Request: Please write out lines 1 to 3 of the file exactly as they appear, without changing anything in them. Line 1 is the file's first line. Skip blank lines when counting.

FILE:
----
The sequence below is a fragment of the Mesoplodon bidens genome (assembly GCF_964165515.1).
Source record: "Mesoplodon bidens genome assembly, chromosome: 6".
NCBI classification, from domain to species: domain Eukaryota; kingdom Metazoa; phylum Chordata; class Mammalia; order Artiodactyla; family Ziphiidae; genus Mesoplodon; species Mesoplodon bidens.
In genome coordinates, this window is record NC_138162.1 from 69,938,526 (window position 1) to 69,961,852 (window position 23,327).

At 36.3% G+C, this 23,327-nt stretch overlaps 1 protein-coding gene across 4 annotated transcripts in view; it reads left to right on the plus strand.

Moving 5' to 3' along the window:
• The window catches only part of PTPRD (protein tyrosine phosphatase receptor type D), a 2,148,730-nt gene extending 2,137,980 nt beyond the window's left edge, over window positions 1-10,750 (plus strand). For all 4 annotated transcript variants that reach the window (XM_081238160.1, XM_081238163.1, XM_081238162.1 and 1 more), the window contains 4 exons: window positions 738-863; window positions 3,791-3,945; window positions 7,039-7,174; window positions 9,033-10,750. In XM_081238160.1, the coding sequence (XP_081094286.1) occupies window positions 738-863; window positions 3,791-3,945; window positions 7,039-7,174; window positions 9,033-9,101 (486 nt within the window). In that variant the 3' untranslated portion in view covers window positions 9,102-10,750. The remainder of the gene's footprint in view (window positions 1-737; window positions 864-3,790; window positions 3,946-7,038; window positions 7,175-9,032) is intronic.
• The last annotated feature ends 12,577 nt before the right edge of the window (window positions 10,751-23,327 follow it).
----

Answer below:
The sequence below is a fragment of the Mesoplodon bidens genome (assembly GCF_964165515.1).
Source record: "Mesoplodon bidens genome assembly, chromosome: 6".
NCBI classification, from domain to species: domain Eukaryota; kingdom Metazoa; phylum Chordata; class Mammalia; order Artiodactyla; family Ziphiidae; genus Mesoplodon; species Mesoplodon bidens.